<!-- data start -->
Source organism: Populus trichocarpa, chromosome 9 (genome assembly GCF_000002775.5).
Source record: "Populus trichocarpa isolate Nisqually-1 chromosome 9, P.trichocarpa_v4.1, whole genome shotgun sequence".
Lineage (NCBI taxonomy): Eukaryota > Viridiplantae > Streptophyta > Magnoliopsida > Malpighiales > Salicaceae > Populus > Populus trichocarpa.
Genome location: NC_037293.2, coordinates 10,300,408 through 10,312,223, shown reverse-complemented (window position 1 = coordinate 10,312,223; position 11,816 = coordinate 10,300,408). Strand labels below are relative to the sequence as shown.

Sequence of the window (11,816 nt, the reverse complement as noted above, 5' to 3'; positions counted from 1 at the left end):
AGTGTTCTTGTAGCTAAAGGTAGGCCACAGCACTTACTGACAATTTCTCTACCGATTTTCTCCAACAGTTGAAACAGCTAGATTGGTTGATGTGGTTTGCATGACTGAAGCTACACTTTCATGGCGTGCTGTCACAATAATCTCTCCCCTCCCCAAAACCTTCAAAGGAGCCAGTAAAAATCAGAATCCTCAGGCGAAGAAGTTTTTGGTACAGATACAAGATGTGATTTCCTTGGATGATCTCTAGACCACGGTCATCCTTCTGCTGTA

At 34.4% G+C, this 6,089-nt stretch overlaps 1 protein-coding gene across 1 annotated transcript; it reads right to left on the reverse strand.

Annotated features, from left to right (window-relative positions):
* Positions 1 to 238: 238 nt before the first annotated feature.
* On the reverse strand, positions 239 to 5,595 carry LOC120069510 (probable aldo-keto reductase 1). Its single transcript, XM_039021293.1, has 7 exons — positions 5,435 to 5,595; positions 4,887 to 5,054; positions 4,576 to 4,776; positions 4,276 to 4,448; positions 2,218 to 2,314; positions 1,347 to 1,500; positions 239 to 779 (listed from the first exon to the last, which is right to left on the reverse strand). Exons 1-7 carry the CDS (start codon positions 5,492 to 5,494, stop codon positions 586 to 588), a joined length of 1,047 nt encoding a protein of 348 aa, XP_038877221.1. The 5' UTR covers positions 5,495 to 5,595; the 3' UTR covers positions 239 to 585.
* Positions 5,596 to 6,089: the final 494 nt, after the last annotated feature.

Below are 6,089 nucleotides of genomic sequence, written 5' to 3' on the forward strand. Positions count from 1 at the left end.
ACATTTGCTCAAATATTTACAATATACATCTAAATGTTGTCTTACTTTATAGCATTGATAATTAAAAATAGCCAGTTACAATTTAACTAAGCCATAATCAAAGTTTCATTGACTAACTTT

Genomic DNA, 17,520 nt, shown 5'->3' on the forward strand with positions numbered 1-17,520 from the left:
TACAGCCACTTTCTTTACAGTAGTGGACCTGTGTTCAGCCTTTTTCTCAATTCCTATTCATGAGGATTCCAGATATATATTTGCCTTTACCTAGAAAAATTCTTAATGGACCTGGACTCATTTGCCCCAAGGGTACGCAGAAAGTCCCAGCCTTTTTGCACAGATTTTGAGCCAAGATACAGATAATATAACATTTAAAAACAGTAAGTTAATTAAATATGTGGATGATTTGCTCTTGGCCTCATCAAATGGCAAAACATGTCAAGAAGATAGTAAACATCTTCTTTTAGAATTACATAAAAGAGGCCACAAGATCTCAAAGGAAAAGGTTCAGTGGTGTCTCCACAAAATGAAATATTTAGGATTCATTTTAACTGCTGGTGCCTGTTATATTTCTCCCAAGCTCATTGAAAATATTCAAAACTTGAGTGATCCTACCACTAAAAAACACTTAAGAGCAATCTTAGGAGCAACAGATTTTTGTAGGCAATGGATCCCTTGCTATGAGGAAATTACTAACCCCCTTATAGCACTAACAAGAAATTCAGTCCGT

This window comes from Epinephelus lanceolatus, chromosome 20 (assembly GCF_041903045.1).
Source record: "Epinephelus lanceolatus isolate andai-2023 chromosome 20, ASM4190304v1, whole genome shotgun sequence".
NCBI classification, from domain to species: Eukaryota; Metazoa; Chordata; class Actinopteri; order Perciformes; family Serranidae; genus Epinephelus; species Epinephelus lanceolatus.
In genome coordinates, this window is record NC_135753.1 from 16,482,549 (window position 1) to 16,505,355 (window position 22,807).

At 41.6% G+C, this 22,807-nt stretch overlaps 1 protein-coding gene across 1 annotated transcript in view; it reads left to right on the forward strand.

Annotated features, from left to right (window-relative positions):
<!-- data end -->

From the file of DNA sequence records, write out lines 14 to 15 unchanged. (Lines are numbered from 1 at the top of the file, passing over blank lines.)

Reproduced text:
Genomic DNA, 17,520 nt, shown 5'->3' on the forward strand with positions numbered 1-17,520 from the left:
TACAGCCACTTTCTTTACAGTAGTGGACCTGTGTTCAGCCTTTTTCTCAATTCCTATTCATGAGGATTCCAGATATATATTTGCCTTTACCTAGAAAAATTCTTAATGGACCTGGACTCATTTGCCCCAAGGGTACGCAGAAAGTCCCAGCCTTTTTGCACAGATTTTGAGCCAAGATACAGATAATATAACATTTAAAAACAGTAAGTTAATTAAATATGTGGATGATTTGCTCTTGGCCTCATCAAATGGCAAAACATGTCAAGAAGATAGTAAACATCTTCTTTTAGAATTACATAAAAGAGGCCACAAGATCTCAAAGGAAAAGGTTCAGTGGTGTCTCCACAAAATGAAATATTTAGGATTCATTTTAACTGCTGGTGCCTGTTATATTTCTCCCAAGCTCATTGAAAATATTCAAAACTTGAGTGATCCTACCACTAAAAAACACTTAAGAGCAATCTTAGGAGCAACAGATTTTTGTAGGCAATGGATCCCTTGCTATGAGGAAATTACTAACCCCCTTATAGCACTAACAAGAAATTCAGTCCGT